On Monday, July 8 at 9 a.m., Harris is set begin trial on six counts of official misconduct. These charges make up six of the 10 felony charges a Unicoi County grand jury indicted Harris on in October 2011.
It is alleged that on several dates between June 23, 2010, and July 19, 2010, then-sheriff Harris committed the offenses by having inmates of the Unicoi County Jail work on property he owned on Mohawk Drive.
On June 5, Harris’ defense attorney, Jim Bowman, filed a motion seeking the charges’ dismissal. In his motion, Bowman said the state should be barred from prosecuting the charges because, under state law, they should be classified as misdemeanors, which would cause the charges to fall outside the state’s one-year statute of limitations to prosecute misdemeanors.
In his motion, Bowman cited Tennessee Code Annotated 41-3-106, which pertains to official misconduct. The code states: “No sheriff, jailer or other person responsible for the care and custody of inmates housed in a county or municipal jail or workhouse may employ, require or otherwise use any inmate housed in the jail or workhouse to perform labor that will or may result directly or indirectly in the sheriff’s, jailer’s or other person’s personal gain, profit or benefit or in gain, profit or benefit to a business partially or wholly owned by the sheriff, jail or other person.”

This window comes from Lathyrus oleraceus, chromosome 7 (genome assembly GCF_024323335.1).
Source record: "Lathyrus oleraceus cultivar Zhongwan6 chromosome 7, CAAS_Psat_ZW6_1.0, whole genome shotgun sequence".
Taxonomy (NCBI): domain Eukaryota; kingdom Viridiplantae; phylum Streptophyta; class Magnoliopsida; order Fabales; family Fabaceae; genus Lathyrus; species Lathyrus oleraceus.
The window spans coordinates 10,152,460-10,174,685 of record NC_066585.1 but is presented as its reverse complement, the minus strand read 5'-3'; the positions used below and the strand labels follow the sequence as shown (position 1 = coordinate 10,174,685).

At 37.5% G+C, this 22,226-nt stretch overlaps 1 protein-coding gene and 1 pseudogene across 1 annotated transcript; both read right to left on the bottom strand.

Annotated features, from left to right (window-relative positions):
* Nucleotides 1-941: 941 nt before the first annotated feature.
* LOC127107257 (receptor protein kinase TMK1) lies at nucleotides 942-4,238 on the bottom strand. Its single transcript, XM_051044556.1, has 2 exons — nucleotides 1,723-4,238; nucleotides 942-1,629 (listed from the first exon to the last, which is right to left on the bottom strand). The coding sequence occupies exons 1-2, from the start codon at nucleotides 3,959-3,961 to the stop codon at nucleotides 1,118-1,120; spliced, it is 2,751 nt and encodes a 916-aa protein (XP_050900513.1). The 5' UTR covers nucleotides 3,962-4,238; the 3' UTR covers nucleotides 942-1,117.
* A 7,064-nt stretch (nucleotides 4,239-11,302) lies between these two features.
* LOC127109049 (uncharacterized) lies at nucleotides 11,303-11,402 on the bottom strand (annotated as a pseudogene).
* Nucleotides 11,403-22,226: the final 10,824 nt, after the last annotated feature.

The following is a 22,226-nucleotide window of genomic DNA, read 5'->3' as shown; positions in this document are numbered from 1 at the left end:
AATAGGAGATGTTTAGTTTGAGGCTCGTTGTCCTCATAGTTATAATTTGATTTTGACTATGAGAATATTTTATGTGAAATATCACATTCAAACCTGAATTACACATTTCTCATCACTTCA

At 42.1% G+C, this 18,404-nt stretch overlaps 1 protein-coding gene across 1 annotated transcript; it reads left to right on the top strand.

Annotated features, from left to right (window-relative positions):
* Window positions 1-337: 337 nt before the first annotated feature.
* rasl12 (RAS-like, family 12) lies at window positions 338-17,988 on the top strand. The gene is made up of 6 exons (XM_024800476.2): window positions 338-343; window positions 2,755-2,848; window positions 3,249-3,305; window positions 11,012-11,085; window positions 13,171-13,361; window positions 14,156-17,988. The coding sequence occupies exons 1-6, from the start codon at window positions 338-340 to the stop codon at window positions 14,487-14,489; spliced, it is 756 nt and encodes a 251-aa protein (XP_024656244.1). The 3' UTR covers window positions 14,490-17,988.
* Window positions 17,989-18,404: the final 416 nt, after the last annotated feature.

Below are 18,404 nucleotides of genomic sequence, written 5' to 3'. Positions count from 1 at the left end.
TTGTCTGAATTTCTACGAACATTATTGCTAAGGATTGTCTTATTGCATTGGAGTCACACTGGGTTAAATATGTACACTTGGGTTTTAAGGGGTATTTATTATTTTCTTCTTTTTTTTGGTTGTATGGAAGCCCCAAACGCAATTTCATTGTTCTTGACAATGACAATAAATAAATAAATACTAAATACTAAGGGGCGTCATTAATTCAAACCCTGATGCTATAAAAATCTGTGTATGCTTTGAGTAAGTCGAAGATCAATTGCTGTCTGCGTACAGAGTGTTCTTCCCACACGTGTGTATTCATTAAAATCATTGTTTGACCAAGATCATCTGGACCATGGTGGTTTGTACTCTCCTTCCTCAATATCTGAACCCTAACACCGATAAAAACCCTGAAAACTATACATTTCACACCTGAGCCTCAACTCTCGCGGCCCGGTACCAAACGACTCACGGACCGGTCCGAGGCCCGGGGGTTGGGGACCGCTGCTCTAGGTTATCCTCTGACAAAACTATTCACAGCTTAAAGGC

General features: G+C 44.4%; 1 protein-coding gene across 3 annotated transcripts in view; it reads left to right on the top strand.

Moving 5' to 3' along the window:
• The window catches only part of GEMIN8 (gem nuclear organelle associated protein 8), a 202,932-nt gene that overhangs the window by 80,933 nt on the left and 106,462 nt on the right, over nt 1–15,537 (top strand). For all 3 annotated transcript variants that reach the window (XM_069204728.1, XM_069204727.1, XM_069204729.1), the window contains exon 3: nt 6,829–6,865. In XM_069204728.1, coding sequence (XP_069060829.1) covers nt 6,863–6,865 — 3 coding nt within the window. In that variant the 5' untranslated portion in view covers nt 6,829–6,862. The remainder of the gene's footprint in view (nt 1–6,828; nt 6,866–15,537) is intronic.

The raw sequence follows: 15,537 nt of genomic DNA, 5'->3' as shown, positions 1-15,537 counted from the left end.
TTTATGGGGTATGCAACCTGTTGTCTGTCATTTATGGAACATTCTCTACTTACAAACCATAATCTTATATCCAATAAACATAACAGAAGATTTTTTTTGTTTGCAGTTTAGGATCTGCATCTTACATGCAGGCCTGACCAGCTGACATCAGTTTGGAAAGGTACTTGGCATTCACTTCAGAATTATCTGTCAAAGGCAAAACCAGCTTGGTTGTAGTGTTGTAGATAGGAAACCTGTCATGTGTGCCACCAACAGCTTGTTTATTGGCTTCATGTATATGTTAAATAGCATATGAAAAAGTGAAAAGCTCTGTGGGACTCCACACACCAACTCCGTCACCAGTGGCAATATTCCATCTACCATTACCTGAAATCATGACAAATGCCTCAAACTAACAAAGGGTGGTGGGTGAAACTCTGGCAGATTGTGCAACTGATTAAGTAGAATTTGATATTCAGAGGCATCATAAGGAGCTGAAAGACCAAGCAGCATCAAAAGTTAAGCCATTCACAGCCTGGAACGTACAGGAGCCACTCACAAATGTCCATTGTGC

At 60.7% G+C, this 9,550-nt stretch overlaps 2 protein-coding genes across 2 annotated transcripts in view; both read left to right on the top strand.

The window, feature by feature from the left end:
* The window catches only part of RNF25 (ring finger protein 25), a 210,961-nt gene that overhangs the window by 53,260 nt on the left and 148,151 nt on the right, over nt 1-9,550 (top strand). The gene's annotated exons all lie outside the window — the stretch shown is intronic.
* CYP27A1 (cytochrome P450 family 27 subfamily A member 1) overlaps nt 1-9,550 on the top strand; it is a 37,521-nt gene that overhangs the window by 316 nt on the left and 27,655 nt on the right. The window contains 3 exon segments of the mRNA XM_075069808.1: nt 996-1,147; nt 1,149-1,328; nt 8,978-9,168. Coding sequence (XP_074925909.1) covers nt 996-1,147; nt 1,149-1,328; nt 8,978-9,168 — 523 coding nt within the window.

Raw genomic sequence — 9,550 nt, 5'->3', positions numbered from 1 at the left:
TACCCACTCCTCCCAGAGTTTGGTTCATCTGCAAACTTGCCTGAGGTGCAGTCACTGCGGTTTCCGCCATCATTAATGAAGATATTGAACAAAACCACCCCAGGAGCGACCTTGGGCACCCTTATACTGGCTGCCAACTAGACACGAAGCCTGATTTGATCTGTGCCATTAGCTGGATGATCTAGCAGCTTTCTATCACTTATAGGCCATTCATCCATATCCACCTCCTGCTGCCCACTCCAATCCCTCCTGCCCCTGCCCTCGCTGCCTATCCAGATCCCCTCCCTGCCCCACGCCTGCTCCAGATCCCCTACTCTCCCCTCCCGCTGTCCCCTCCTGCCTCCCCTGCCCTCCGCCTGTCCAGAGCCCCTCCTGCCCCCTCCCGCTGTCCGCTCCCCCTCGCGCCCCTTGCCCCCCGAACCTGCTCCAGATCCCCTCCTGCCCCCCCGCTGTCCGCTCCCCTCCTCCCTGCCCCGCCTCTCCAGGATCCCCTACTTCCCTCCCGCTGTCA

Bowman further said in his motion that under this statute, those convicted of violating the code on the first offense have committed a misdemeanor.
On June 10, District Attorney General Tony Clark filed an answer to Bowman’s motion in which Clark said Harris was charged under TCA 39-16-402, which also pertains to public servants who commit an offense for benefit or to harm others, rather than the code cited by Bowman in his motion. Clark said in the answer that charges under TCA 39-16-402 are classified as Class E felonies.
Senior Judge Jon Kerry Blackwood, who was previously appointed to oversee Harris’ Criminal Court proceedings, filed an order denying Bowman’s motion seeking the charges’ dismissal.
Harris was originally set to begin trial today on a single charge of official misconduct, a charge that stems from a February 2012 grand jury indictment. It is alleged that in November 2011, the then-sheriff directed a Sheriff’s Department employee to use departmental supplies and equipment to prepare a letter soliciting funds to pay his defense attorneys’ fees during that employee’s work hours.
Clark previously said early last month that he and Bowman had discussed trying Harris on other charges prior to proceeding with the trial on the single official misconduct charge. Blackwood’s office advised the attorneys that this could be done as long as Harris was tried on the same offense.
Harris first faced trial late last July on charges of theft over $1,000 and criminal simulation. The trial ended Aug. 2 in a mistrial, as the jury was unable to reach a unanimous verdict. Harris was retried on the theft charge. That retrial ended Dec. 13 with the same result as Harris’ first trial, when the jury in the case again deadlocked on a verdict.